A former financier has been found guilty of misleading a group of elderly, vulnerable and financially inexperienced clients in order to obtain £2.7million of their money, which he then invested in a high-risk fund and lost.
Christopher Paul Byrne (50), the former CEO of Lumiere Wealth Limited, will now face prison for the serious fraud.
Before Mr Byrne is sentenced he will be remanded in custody.
Mr Byrne denied all allegations that he had mislead his clients in order to get them to invest in the Providence Fund, but this afternoon he was found guilty of 15 charges brought against him.
Video: Ex-financier Christopher Byrne has been found guilty after losing £2.7million of his clients' money in a fund which turned out to be fraudulent.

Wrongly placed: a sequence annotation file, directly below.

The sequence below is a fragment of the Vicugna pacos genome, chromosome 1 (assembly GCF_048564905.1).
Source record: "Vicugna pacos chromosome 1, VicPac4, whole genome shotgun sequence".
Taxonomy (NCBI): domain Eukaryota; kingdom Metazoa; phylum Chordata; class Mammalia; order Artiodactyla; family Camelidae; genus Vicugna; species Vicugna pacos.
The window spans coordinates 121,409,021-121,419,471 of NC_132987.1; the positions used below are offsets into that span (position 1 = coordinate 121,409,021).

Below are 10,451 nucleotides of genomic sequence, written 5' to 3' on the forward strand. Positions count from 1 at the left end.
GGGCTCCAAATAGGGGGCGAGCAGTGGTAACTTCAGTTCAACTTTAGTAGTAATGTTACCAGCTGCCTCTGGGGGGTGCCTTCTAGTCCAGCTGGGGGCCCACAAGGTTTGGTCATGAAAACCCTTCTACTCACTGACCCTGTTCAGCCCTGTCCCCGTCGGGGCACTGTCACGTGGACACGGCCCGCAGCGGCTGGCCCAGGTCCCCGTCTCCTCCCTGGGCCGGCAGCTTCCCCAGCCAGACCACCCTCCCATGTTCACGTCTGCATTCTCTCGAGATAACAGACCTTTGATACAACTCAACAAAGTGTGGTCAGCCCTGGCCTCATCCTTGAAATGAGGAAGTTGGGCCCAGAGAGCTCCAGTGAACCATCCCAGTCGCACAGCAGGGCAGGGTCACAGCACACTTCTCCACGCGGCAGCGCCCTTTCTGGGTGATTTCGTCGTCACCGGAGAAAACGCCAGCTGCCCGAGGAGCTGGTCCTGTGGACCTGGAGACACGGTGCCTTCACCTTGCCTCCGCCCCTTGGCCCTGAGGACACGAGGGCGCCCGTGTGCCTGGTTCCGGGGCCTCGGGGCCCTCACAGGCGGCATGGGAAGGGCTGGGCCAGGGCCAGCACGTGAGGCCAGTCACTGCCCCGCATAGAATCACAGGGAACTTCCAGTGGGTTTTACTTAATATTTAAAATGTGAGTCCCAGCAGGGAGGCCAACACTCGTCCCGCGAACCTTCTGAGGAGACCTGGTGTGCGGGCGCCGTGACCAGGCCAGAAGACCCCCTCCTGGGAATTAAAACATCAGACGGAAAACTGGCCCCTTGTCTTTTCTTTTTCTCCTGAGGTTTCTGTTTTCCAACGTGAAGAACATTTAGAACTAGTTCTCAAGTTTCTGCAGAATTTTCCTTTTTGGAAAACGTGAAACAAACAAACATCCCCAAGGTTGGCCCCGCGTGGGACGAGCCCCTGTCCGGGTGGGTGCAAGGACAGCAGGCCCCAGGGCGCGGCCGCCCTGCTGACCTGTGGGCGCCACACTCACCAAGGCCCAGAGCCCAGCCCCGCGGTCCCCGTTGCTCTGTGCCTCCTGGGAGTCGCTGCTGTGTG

The Court found that Mr Byrne persuaded his clients into investing in Providence even if it wasn't suitable for them by concealing information as to the risks involved as well as his own vested interest in the fund.
Mr Byrne was represented by Defence Advocate Olaf Blakeley who made an application for bail until his client was sentenced, but the Royal Court Commissioner Sir John Saunders and Jurats Charles Blampied and Robert Christensen refused and ordered for Mr Byrne to be remanded in custody.
The verdict came back this afternoon to a courtroom packed with members of the public, including some of Mr Byrne's former clients who had given evidence during the trial.
A spokesperson for the JFSC, the island's financial regulator, said that the body was "aware and has noted the verdict of the trial", but was unable to comment any further until their own investigation into the matter is concluded.
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